think one of the travesties of today’s marketing is the special promotion designed to bait or attract new customers.
You know how the baiting method goes.
“Sign up to our service today and get 3 months service free”; or “If you switch from your current provider to our service we’ll give you a free TV”.
Marketers today will do almost anything to attract a new customer. For some reason new customer acquisition programs are “sexy”, fun to work on, and consume a substantial chunk of most marketing budgets.
There are two main issues I have with this bait marketing approach.
First, it’s lazy marketing. The easiest thing to do is to give stuff away with the mistaken belief that if you do, the recipient of the gift will somehow feel obligated to enter your loyalty tent and remain dutiful henceforth.
What a joke.
Despite the studies marketers trot out, people value what they pay for, and if they pay nothing to move from another supplier to you they laugh under their breath and wait for the next juvenile marketer who comes along and makes you a better offer. And when they find one, bye-bye.
Second, bait marketing is not only an insult to the loyal customers who have given themselves to your organization for years, it’s also intellectually dishonest.
Existing customers rarely qualify for the bait deal.
The free TV is NEVER offered to the customer who has been loyal for 5 or 10 years!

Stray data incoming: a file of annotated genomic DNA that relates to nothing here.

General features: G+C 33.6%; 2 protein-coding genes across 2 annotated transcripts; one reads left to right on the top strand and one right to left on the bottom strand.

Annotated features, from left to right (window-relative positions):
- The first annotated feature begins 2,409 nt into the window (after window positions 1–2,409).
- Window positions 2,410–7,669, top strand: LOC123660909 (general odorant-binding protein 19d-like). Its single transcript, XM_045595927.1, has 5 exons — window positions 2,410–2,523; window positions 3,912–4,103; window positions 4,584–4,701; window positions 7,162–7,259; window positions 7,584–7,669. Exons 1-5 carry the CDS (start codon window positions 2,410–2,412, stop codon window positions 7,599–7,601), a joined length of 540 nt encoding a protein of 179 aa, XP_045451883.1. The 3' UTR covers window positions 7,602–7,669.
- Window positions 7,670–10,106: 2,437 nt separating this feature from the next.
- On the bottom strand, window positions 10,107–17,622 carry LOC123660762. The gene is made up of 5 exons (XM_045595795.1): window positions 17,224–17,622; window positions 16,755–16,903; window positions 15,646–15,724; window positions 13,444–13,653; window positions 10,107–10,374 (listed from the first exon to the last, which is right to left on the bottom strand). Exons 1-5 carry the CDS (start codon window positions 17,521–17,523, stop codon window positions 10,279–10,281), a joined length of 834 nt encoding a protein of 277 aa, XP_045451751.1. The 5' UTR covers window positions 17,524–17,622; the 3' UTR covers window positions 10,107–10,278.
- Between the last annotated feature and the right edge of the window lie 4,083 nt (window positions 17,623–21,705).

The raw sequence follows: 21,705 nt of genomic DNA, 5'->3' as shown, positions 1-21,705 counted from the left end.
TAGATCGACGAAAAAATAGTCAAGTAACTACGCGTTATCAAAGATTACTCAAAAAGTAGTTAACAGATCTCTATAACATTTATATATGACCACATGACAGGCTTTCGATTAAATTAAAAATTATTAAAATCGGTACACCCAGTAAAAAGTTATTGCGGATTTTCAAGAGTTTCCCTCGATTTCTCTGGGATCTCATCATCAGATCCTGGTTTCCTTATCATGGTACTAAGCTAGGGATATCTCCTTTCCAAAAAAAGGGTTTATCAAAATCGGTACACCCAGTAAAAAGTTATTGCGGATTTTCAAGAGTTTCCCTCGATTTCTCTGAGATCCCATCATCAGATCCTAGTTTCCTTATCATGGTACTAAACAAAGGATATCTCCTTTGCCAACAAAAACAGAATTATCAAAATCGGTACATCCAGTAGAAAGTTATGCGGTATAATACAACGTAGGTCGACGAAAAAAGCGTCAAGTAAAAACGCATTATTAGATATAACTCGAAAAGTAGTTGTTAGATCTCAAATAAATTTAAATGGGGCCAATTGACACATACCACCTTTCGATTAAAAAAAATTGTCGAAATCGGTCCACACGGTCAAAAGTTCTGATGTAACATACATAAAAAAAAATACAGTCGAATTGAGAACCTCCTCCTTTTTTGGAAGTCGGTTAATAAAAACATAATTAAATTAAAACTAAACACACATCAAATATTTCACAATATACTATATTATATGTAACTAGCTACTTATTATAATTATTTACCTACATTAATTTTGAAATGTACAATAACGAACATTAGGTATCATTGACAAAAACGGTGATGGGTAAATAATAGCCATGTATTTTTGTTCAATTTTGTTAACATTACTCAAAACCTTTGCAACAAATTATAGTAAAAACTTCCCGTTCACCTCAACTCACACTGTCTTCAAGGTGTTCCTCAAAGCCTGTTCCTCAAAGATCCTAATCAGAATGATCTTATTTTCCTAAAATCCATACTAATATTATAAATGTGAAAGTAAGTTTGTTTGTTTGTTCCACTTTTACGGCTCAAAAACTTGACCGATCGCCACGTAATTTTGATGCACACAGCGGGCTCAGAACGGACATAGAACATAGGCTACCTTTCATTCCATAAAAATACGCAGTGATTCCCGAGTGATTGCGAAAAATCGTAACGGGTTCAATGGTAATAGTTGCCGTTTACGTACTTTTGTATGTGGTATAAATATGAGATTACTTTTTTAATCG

They have steadfastly paid their bill on time every month. They have put up with the odd price increase and policy change but their loyalty has been resolute.
And they have rarely been offered a deal on anything. They may have been thanked for their loyalty with words or an annual free calendar, but certainly nothing as substantial as the person being baited.
And when they discover that a special promotion is being offered to new customers and ask for the same deal they are told “I’m sorry you don’t qualify for this promotion”.
How do they feel? Second rate? Third rate? Don’t rate?
Reward or retention marketing may not be as sexy as its bait cousin, but special deals should be extended to existing customers FIRST!
Marketers will explain that it’s not done because it costs too much to reward every existing customer. And that it’s not necessary in any event as the chances of an existing customer moving to a competitor are low – after all people are generally reticent to change, right?
It’s nonsense of course. Sure, margins are reduced on the deal that is offered, but loyal buying behaviour is reinforced as is the propensity for loyal customers to refer you to others “with love” – with no bait acquisition costs!
And it may be true that a low percent of loyalists will switch suppliers.
But that’s not the point; rewarding loyalty is just the right thing to do isn’t it?
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